‘When They See Us’ exposes a legacy of hatred aimed at black men
From the Scottsboro Boys to the Central Park Five, much of white America has always despised black boys
“When do we ever get to be boys?”
It is a question that Ava DuVernay’s masterpiece When They See Us asked in a gripping preview to a four-part series based on the true story of the Central Park Five.
It is also a question that rings true through American history.
Fourteen-year-old George Stinney was tried and executed in South Carolina in 1944 in an unfair trial. Fourteen-year-old Emmett Till was lynched in Mississippi in 1955 because a white woman said he whistled at her. The Scottsboro Boys, whose trials predated both the Stinney and Till murders, were a group of nine teenagers from 12 to 19 who were accused of rape in 1931.
This generation is not without its horror stories. Tamir Rice was 12 when he was gunned down by police because he brandished a toy gun and, inexplicably enough, looked like an adult.
The cruel boys-to-men journey that so many black men in America have experienced is displayed in DuVernay’s depiction of five boys — Antron McCray, Yusef Salaam, Raymond Santana, Kevin Richardson and Korey Wise — who were treated and tried as men. The series has been so tough for some to watch that those folks could only stand to watch 15 or 20 minutes of the four-hour-plus series. The individuals who made their way to the fourth episode dived into the especially tough journey of young Korey, who, at 16, was tried as an adult and sent to Rikers Island and Attica Correctional Facility.
As much as racial injustice is a common denominator of these cases, there’s also the truth that America will not address honestly. This country cares more about the claims of a white damsel in distress than it does the obligation of justice for black boys.
DuVernay displays this dynamic masterfully through her portrayal of diabolical prosecutor Linda Fairstein. The portrayal of Fairstein was so decisive that it has led to petitions and a call for Fairstein’s publisher to drop her. Some would like to take it a step further — specifically, for Fairstein to do time.
That will be hard for America to stomach. It’s still hard for certain folks to come to the realization that Rose Armitage was a predator and not a victim in Get Out. The silver-haired, pale-skinned Daenerys Targaryen wasn’t a ruler who demanded total obedience and killed innocents. No, she was misunderstood and had “daddy issues.”
Such pathology is explained in the second episode of the four-part series. Elizabeth Lederer (played by Vera Farmiga in the series) was the district attorney assigned to the case by Fairstein. There’s a cold and calculated dialogue that she had with defense attorney Mickey Joseph (played by Joshua Jackson) in an attempt to make a deal:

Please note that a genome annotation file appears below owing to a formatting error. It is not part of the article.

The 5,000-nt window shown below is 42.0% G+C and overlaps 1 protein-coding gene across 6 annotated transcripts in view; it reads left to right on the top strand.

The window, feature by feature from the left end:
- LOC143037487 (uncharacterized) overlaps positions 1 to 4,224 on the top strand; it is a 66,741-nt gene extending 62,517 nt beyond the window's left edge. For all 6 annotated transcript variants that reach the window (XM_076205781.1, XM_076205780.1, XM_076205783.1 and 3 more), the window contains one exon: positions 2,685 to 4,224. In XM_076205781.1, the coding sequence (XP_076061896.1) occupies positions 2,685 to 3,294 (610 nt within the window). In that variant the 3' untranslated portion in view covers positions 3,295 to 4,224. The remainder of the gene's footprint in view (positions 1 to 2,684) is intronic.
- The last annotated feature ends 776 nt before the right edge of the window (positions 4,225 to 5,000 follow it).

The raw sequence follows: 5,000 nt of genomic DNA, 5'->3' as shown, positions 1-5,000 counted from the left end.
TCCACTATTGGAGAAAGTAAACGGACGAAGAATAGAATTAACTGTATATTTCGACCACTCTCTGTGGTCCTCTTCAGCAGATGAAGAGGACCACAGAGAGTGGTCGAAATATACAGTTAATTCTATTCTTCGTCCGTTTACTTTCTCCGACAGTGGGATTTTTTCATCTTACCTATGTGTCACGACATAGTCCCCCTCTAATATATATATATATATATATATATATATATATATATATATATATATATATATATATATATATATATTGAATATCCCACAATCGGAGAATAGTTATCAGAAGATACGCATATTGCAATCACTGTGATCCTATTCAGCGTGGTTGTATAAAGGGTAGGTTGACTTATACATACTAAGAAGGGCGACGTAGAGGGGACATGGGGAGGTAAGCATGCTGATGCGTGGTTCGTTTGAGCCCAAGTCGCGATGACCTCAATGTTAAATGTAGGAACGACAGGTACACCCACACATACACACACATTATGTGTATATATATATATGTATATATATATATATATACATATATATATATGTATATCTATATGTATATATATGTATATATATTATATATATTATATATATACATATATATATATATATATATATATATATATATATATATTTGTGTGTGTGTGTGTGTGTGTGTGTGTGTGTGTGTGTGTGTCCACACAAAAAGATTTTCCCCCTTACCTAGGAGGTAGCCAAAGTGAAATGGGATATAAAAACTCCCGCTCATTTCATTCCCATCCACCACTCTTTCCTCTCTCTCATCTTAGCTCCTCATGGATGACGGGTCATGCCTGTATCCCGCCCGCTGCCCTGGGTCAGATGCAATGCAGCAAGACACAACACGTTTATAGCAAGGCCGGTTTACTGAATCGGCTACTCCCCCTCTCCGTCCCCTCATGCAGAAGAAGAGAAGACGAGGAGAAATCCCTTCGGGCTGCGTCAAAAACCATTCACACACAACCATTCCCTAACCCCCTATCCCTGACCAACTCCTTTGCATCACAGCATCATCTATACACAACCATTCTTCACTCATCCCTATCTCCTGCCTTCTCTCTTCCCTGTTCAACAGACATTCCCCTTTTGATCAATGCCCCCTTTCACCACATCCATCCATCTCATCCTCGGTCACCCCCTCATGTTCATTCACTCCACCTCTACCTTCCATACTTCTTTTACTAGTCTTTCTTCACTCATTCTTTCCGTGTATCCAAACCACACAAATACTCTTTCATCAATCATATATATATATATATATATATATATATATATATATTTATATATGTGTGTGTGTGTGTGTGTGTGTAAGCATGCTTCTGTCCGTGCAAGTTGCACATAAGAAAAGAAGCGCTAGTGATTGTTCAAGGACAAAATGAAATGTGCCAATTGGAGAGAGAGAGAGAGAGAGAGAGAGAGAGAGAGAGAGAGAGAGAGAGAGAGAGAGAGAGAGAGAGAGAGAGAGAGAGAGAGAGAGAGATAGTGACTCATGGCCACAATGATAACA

Lederer: Fair? What’s that word mean, anyway?
Joseph: I don’t know, something to do with justice, I think.
Lederer: It’s no longer about justice, counselor. It’s about politics. And politics is about survival. And there’s nothing fair about survival.
Joseph: Survival at what cost? These boys don’t deserve to pay the price …
Lederer: I’m not interested in having a philosophical …
Joseph: Then what are you interested in?
Lederer: I asked you here to talk about a deal.
While that dialogue likely takes liberties with the original commentary, the message is clear. The “deal” comes at the expense of black boys — if not their lives, their innocence, and for what? The illusion of white purity.
That loss is especially harsh for Korey, who struggles with the decision to accompany his good friend Yusef. There’s a scene in the fourth and final episode when Korey, who was transferred to Attica, had a heat-induced flashback. Had there been music to accompany Korey’s pain, it likely would have been K-Ci and JoJo’s Life, the title track about a movie where two men were jailed for a crime they didn’t commit.
Temperature’s like a hundred degrees
Like I got chains on me
Black male in a family of three
Been robbed of my destiny
Reckon I’ll fly away
‘Cause it’s too much for the man
Shouldn’t have gone down this way
What happened to my master plan?
‘Cause I can’t figure out
I could have been a loved child
Shouldn’t have gone down this way
When iconic comedians Eddie Murphy and Martin Lawrence collaborated on the movie Life in 1999, it was rightfully billed as a comedy-drama filled with laughs and high jinks. No matter how much we laughed at the movie, though, one unsettling fact remained:
Claude (Lawrence) and Ray (Murphy) spent their entire lives in jail for a crime they didn’t commit. What played out in a movie was, and still is, the reality of many black men in the South and throughout the country, and it’s no laughing matter.
Life was released on April 16, 1999 — almost 10 years to the date of one of the grossest miscarriages of justice that has ever played out in the public eye. DuVernay’s visceral visuals begin with a single date: April 18, 1989. It was the day five young boys lost their childhood.
“When do we get to be boys?”
One of the most powerful scenes in the series is the picture of the incomparable Aunjanue Ellis, who plays the role of Salaam’s mother, Sharonne. She storms into the police station and not only demands to see her son but (temporarily) liberates him from the ravenous prosecutors and police.
The burden of responsibility for making sure that our children grow into adulthood, and aren’t forced into it, falls on parents and guardians. Society’s sordid perception of black boys and men won’t allow for that growth to happen gracefully, and so we’ve got to fight like hell and through hell for our kids.
Their lives, our lives, depend on it.